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The Touchstone Edith Wharton

Chapter VIII

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"Oh, go on, go on," young Hartly rapturously groaned; and Mrs. Armiger met Glennard's inquiry with the deprecating cry that really she didn't see what there was to laugh at. "I'm sure I feel more like crying. I don't know what I should have done if Alexa hadn't been home to give me a cup of tea. My nerves are in shreds--yes, another, dear, please--" and as Glennard looked his perplexity, she went on, after pondering on the selection of a second lump of sugar, "Why, I've just come from the reading, you know--the reading at the Waldorf."

"I haven't been in town long enough to know anything," said Glennard, taking the cup his wife handed him. "Who has been reading what?"

"That lovely girl from the South--Georgie--Georgie what's her name--Mrs. Dresham's protegee--unless she's YOURS, Mr. Dresham! Why, the big ball-room was PACKED, and all the women were crying like idiots--it was the most harrowing thing I ever heard--"

"What DID you hear?" Glennard asked; and his wife interposed: "Won't you have another bit of cake, Julia? Or, Stephen, ring for some hot toast, please." Her tone betrayed a polite satiety of the topic under discussion. Glennard turned to the bell, but Mrs. Armiger pursued him with her lovely amazement.

"Why, the "Aubyn Letters"--didn't you know about it? The girl read them so beautifully that it was quite horrible--I should have fainted if there'd been a man near enough to carry me out."

Hartly's glee redoubled, and Dresham said, jovially, "How like you women to raise a shriek over the book and then do all you can to encourage the blatant publicity of the readings!"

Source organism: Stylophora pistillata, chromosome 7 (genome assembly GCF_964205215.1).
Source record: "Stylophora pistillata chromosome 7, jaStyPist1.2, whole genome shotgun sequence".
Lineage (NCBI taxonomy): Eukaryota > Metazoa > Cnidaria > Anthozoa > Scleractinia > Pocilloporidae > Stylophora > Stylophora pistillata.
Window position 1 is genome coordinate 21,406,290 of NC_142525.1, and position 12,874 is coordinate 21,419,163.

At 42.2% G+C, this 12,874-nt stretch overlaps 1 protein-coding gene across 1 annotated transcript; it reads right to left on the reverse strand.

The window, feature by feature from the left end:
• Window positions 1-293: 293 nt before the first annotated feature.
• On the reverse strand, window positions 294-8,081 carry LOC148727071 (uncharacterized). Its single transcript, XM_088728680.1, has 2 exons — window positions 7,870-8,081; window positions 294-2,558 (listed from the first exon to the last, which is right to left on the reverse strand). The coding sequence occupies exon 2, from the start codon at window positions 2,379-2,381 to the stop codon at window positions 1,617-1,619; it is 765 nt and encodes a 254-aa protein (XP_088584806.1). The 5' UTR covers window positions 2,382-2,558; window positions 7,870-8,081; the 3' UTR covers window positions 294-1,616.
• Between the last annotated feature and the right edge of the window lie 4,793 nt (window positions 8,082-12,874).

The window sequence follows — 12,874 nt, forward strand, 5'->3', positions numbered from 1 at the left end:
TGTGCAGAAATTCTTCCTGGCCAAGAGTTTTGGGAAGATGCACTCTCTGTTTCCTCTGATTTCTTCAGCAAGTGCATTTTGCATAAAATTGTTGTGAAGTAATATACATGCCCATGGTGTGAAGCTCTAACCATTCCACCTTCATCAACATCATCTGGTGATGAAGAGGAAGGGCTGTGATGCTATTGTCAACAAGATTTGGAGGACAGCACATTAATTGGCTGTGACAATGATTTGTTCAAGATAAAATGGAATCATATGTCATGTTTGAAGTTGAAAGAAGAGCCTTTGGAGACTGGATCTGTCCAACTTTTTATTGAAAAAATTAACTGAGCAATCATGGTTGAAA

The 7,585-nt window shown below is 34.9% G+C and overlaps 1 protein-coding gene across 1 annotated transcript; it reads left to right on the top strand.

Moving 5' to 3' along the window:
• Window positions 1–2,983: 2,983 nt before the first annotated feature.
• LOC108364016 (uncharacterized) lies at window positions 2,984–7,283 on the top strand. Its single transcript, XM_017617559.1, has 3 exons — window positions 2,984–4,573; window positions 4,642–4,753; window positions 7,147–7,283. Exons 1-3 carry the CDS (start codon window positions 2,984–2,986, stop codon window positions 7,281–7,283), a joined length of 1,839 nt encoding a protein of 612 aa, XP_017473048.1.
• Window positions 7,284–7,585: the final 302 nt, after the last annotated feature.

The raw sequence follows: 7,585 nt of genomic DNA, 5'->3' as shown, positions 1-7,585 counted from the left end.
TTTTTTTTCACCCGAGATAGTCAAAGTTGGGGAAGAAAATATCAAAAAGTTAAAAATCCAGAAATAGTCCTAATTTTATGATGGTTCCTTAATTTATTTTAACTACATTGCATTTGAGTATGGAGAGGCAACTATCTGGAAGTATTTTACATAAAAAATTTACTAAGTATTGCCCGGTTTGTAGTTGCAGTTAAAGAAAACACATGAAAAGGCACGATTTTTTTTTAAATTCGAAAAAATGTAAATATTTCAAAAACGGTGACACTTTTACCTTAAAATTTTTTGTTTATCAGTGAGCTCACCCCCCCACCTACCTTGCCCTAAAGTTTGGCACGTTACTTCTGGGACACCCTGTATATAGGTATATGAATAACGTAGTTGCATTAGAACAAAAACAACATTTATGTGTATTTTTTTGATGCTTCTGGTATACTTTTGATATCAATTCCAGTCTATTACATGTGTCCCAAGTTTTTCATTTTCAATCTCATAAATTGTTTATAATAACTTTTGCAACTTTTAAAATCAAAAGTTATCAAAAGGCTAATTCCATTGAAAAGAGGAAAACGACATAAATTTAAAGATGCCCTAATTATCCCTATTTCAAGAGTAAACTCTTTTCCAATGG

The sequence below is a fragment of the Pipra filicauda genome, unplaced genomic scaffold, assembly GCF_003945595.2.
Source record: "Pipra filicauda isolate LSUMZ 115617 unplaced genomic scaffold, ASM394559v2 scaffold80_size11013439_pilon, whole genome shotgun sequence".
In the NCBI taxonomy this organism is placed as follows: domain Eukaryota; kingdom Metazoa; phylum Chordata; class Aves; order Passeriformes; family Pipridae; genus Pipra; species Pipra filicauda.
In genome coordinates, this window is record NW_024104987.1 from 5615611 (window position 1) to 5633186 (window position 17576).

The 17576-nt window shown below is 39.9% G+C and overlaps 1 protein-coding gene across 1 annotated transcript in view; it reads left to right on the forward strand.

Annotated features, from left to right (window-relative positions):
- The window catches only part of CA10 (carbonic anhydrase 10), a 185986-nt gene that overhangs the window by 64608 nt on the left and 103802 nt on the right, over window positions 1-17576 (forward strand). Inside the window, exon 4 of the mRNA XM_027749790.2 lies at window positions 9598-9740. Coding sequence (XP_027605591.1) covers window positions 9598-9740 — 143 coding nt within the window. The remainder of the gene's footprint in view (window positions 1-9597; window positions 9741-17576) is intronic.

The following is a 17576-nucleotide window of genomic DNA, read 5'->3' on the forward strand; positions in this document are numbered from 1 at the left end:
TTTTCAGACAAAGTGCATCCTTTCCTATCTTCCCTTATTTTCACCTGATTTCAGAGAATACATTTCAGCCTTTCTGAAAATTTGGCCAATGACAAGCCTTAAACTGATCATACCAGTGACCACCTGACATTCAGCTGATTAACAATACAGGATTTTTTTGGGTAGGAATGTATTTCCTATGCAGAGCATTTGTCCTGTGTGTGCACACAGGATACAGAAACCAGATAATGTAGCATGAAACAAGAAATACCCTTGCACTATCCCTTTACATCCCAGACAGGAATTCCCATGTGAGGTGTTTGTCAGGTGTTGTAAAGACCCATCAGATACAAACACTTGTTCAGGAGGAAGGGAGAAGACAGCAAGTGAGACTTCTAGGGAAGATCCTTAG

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Mrs. Armiger met him more than half-way on a torrent of self-accusal. "It WAS horrid; it was disgraceful. I told your wife we ought all to be ashamed of ourselves for going, and I think Alexa was quite right to refuse to take any tickets--even if it was for a charity."

"Oh," her hostess murmured, indifferently, "with me charity begins at home. I can't afford emotional luxuries."

"A charity? A charity?" Hartly exulted. "I hadn't seized the full beauty of it. Reading poor Margaret Aubyn's love-letters at the Waldorf before five hundred people for a charity! WHAT charity, dear Mrs. Armiger?"

"Why, the Home for Friendless Women--"

"It was well chosen," Dresham commented; and Hartly buried his mirth in the sofa-cushions.

When they were alone Glennard, still holding his untouched cup of tea, turned to his wife, who sat silently behind the kettle. "Who asked you to take a ticket for that reading?"

"I don't know, really--Kate Dresham, I fancy. It was she who got it up."

"It's just the sort of damnable vulgarity she's capable of! It's loathsome--it's monstrous--"

His wife, without looking up, answered gravely, "I thought so too. It was for that reason I didn't go. But you must remember that very few people feel about Mrs. Aubyn as you do--"

Glennard managed to set down his cup with a steady hand, but the room swung round with him and he dropped into the nearest chair. "As I do?" he repeated.

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The Touchstone
Edith Wharton

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